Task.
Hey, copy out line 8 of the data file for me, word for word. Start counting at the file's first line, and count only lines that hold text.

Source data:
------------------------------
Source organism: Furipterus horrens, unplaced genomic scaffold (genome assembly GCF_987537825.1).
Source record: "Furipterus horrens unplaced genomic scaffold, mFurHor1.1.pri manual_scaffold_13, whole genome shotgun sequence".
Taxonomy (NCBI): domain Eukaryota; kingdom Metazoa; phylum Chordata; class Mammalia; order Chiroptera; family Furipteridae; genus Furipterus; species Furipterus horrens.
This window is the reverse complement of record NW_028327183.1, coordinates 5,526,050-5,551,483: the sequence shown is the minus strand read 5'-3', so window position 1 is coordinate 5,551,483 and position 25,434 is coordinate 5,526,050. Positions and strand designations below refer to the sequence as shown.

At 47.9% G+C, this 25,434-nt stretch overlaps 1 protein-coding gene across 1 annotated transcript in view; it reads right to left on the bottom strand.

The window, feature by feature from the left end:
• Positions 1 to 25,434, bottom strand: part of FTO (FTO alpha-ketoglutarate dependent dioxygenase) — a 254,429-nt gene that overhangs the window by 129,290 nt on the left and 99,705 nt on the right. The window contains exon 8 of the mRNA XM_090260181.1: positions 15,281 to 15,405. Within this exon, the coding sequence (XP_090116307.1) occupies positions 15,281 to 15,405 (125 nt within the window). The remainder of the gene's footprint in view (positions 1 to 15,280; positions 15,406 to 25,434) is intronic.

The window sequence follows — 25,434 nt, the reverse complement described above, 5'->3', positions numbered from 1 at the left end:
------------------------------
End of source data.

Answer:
The window sequence follows — 25,434 nt, the reverse complement described above, 5'->3', positions numbered from 1 at the left end: